Tip #6: Practice what we preach
Too often we encourage positive communication skills, promote negotiation between couples, and talk about spending time with the family. These practices and skills have to be tried and tested by ourselves first (something that I truly struggle with). When you don’t believe in what you talk about, it shows in your practice. Hence our social work skills such as adopting a person centred approach, using the strengths perspective etc, have to start from our own selves, at home with our families (My wife can probably attest to this), and even between our colleagues at work.
Tip #7: Try your best to evaluate your work
I constantly struggle with the need to prove to others that the work that we do is meaningful, but ultimately when I speak to other professionals (during the occasional gathering of old friends): what is the outcome of our work? How do we justify the increase in pay, etc. My pet peeve is when I hear friends saying about how their tax payers money goes into this and that (grr). Hence the need to constantly evaluate our work and define our outcomes even in casework. It’s time to stop complaining about churning out stats, cos its these stats that actually account for our work. How can we show that the programmes we do have lasting effect on our clients and their well being? Evaluation can come in the form of documentation of qualitative discussions, to the using of single system evaluative tools to measure changes in attitudes, perceptions, and bio psychosocial well being. Good evaluation will reflect all the hard work that you are doing to your stakeholders, and more importantly your critics.
Tip #8: Find a mentor
I am grateful to say that for most of my work life, I have had the pleasure of working with great supervisors, and also mentors in the profession. Face it, working with people is tough work, and sometimes during those days where mood is low, anxiety is high, you just need to consult someone you trust and respect. This person can come from within the organization, or even outside. SASW (The Singapore Association of Social Workers) is currently looking into peer mentorship, and also will assist social service professionals who may be working alone to be linked to professional supervisors in the field.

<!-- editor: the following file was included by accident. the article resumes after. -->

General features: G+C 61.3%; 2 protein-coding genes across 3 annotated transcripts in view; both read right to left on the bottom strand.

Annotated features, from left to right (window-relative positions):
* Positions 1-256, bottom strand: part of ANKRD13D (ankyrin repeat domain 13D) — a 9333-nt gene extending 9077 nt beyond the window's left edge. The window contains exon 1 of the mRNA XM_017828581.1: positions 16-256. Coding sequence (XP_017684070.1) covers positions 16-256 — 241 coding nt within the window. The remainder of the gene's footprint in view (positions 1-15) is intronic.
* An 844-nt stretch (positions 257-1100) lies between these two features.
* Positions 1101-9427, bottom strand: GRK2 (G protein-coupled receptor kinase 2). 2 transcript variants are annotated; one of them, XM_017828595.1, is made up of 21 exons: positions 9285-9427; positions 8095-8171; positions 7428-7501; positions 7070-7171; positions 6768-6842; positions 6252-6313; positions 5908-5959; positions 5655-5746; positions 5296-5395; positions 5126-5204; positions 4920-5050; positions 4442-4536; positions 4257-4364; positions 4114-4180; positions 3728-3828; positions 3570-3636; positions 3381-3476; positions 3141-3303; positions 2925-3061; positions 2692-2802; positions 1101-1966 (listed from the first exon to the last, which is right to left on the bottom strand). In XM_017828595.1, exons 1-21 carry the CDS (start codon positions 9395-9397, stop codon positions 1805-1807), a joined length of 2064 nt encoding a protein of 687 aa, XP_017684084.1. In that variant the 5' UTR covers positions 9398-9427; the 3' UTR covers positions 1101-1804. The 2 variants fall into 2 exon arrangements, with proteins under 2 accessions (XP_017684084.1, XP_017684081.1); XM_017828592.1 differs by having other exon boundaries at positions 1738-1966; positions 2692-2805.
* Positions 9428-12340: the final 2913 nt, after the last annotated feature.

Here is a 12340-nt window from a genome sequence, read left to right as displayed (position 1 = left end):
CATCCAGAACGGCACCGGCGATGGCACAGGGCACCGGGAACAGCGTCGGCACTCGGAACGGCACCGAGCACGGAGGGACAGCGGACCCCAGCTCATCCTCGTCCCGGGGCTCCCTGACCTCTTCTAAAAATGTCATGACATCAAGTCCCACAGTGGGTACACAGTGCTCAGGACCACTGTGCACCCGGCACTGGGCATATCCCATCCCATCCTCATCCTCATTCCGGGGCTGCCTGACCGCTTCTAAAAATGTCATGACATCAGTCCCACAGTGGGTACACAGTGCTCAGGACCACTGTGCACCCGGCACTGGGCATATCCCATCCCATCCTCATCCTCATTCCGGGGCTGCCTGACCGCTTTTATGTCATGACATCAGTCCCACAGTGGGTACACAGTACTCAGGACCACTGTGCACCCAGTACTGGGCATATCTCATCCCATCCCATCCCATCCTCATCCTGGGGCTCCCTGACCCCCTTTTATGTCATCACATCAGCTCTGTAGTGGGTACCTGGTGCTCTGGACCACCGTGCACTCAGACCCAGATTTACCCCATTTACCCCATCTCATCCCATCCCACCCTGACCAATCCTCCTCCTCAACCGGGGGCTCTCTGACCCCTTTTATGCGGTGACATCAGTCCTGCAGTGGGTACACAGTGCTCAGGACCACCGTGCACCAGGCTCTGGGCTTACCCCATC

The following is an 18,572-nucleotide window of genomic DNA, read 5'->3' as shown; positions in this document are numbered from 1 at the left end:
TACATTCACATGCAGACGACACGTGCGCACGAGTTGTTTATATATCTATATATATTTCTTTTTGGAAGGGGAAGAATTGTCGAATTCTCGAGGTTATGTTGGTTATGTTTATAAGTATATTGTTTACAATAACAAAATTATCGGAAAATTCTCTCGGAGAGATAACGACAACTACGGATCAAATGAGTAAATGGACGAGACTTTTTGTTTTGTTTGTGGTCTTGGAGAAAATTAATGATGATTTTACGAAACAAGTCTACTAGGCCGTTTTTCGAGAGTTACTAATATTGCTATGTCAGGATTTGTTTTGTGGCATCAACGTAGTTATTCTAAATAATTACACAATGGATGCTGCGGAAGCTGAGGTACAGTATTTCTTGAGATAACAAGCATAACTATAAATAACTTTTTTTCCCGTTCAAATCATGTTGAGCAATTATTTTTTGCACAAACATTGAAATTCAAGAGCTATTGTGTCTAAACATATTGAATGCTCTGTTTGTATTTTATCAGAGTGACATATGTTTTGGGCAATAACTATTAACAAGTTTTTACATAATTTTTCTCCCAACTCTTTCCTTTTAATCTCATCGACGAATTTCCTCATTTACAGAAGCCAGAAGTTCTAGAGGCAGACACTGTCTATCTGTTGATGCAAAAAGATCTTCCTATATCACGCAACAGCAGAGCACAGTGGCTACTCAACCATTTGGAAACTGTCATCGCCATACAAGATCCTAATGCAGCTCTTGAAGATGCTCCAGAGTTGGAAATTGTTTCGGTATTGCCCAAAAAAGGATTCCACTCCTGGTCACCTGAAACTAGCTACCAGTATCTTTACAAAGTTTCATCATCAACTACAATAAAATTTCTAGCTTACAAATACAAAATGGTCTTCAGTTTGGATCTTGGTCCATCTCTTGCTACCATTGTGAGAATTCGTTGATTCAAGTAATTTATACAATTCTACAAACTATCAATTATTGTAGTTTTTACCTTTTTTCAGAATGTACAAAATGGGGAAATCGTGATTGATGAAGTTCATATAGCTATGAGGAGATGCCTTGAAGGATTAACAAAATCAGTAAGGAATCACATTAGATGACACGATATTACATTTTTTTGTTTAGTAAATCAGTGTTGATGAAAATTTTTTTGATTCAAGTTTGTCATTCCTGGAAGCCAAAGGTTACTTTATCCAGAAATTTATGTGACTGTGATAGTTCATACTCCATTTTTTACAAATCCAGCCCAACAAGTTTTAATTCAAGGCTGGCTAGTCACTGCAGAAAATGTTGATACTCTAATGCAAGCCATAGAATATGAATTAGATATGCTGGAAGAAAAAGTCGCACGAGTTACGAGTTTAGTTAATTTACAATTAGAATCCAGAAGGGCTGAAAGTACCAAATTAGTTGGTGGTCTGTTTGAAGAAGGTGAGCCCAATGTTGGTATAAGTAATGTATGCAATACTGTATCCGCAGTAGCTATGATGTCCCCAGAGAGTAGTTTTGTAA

Tip #9: Don’t sweat the small things
The small things include corners that you can cut, things that bother you when they shouldn’t, and of course anything that prevents you from doing the real direct intervention for your clients. Don’t harp on menial tasks that detract you from the course of work, especially when time is short. Recordings and reports can be comprehensive yet concise. Some aesthetics of programme planning can be done away, some things said about you can just be given a blind eye, and so on. Don’t sweat the small things
Wow… managed to reach 10. My last tip, is from the Movie 9, the animation produced by Tim Burton, of which I saw the DVD earlier……….
Tip #10: Go back to the source
Let’s face it. You didn’t choose this profession because you wanted to get a 5 figure salary, achieve the 5 Cs (Cash, Condo, Car, Credit Cards, and err… Country club is it?). I think that all social workers and social service professionals have a reason why they chose this profession, and within all of them lies the innate desire and passion to help people.
Sometimes amidst all the work, administrative hoo ha, and occasional stress, we tend to forget this reason. It is then take time off to sit back and reflect on this, recharge our batteries, and get the battle going.